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Students won’t have to retake, finish STAAR tests affected by glitch

Students whose answers to a state standardized test were wiped out because of a computer glitch on Tuesday will not have to retake the exam again and will not be penalized for not completing it.

In a letter to all Texas school districts, the Texas Education Agency said students who were unable to complete the online version of the State of Texas Assessments of Academic Readiness, or STAAR, because of the technology issues will not be required to complete the exam.

“The agency will ensure that there are no adverse consequences for students who do not resume testing and for districts that elect not to have students resume testing,” the letter stated.

It is still unclear how many students statewide were affected by the computer glitch, but state officials said the majority of students take the paper test, instead of the computer one. However, many special education students take the STAAR-accommodated exam, which is computerized, and may have been affected. About 54,000 special education students took the computerized version of the exam last year.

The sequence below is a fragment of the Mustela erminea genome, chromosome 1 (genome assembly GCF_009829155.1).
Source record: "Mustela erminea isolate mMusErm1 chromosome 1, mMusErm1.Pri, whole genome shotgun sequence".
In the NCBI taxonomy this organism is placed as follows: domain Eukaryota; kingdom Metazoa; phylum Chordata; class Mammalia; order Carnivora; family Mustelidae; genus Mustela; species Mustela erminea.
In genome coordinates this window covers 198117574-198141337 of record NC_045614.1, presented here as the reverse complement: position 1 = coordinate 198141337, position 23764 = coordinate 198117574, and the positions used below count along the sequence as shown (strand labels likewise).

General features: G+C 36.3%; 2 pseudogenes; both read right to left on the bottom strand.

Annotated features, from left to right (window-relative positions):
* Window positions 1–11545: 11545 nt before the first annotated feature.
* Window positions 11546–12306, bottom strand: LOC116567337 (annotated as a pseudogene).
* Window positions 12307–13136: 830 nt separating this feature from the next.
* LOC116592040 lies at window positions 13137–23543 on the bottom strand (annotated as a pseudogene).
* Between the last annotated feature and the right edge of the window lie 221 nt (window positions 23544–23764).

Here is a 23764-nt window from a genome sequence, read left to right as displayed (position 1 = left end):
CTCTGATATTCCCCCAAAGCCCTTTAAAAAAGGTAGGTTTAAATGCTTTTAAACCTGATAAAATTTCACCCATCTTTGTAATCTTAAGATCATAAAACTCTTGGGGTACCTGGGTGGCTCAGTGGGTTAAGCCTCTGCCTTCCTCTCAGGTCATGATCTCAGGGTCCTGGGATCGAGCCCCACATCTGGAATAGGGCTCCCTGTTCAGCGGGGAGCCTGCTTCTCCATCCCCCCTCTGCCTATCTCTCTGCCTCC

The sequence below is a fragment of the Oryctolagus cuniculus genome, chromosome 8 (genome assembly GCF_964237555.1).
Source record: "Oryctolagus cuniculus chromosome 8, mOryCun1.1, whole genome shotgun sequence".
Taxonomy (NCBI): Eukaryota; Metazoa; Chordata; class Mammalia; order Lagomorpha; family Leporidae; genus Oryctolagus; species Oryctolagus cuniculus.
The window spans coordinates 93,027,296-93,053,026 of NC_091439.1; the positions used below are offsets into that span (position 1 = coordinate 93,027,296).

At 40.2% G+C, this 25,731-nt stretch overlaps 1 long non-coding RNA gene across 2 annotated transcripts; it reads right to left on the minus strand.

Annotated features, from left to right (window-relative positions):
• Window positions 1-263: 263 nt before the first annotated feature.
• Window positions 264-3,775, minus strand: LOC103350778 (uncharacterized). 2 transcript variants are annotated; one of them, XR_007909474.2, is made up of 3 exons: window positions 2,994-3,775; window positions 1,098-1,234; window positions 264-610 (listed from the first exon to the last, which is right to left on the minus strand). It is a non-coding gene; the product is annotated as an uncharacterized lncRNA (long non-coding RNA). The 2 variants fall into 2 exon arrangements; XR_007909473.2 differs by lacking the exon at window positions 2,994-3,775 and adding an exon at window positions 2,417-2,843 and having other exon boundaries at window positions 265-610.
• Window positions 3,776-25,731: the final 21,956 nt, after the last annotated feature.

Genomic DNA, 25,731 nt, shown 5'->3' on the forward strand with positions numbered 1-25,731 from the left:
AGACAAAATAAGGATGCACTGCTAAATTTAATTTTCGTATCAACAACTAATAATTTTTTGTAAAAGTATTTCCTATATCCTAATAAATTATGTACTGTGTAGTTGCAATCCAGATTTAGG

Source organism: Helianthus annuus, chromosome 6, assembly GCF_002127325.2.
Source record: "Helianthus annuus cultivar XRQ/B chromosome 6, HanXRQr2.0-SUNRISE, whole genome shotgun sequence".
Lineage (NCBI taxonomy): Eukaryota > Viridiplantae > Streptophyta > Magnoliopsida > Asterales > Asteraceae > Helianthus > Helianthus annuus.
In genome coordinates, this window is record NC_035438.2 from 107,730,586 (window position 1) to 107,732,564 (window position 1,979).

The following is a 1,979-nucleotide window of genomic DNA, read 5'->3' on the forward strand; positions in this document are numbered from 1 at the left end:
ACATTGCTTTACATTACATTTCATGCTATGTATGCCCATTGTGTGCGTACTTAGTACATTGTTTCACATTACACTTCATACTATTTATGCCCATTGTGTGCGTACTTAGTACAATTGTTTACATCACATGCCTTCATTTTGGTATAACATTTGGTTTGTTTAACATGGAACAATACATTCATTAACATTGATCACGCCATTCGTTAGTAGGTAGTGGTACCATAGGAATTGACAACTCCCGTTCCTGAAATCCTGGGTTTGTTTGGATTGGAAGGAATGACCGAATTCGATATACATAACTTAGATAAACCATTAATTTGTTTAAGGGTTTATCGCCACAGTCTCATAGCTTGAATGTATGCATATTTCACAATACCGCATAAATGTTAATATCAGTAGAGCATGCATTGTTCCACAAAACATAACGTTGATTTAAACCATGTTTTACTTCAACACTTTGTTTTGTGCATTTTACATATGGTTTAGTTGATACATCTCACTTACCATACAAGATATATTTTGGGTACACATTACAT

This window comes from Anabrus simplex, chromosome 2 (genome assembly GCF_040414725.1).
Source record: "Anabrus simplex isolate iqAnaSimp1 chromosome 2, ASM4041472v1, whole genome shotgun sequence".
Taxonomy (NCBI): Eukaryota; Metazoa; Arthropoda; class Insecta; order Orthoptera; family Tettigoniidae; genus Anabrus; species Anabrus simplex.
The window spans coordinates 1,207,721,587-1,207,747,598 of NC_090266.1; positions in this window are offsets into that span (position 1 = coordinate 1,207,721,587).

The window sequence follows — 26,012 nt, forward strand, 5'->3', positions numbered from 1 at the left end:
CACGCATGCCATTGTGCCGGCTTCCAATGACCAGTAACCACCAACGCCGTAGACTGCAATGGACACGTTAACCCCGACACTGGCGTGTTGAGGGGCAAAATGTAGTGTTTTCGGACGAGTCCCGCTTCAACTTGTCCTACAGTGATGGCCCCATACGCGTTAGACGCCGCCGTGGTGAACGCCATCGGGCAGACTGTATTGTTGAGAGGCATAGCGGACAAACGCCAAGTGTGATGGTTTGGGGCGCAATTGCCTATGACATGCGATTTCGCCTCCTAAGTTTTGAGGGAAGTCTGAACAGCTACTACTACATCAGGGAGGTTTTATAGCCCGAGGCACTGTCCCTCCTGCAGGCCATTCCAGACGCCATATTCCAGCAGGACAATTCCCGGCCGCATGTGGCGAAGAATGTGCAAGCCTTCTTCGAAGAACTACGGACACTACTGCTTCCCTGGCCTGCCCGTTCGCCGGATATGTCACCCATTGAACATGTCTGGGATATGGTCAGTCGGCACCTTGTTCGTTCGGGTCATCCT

Such issues have occurred in previous years. In 2012, thousands of Texas high school students were either delayed or derailed in retaking an electronic version of the state-mandated test.

The agency was working with testing vendor Educational Testing Services to determine the extent of the problem. It is the first time the New Jersey-based company is administering the exam after Pearson Education lost the bulk of the standardized testing contract in Texas.

At least four Central Texas school districts, including the Austin district, were affected by the problem. In Hutto, the answers were recovered for at least one student whose test was affected by the glitch, the district reported.

“Such issues undermine the hard work of our teachers and students,” Education Commissioner Mike Morath said in a statement on Tuesday. “Kids in the classroom should never suffer from mistakes made by adults.

STAAR testing began Tuesday throughout the state, and included writing tests for fourth and seventh grade students, as well as the English I end-of-course exam.

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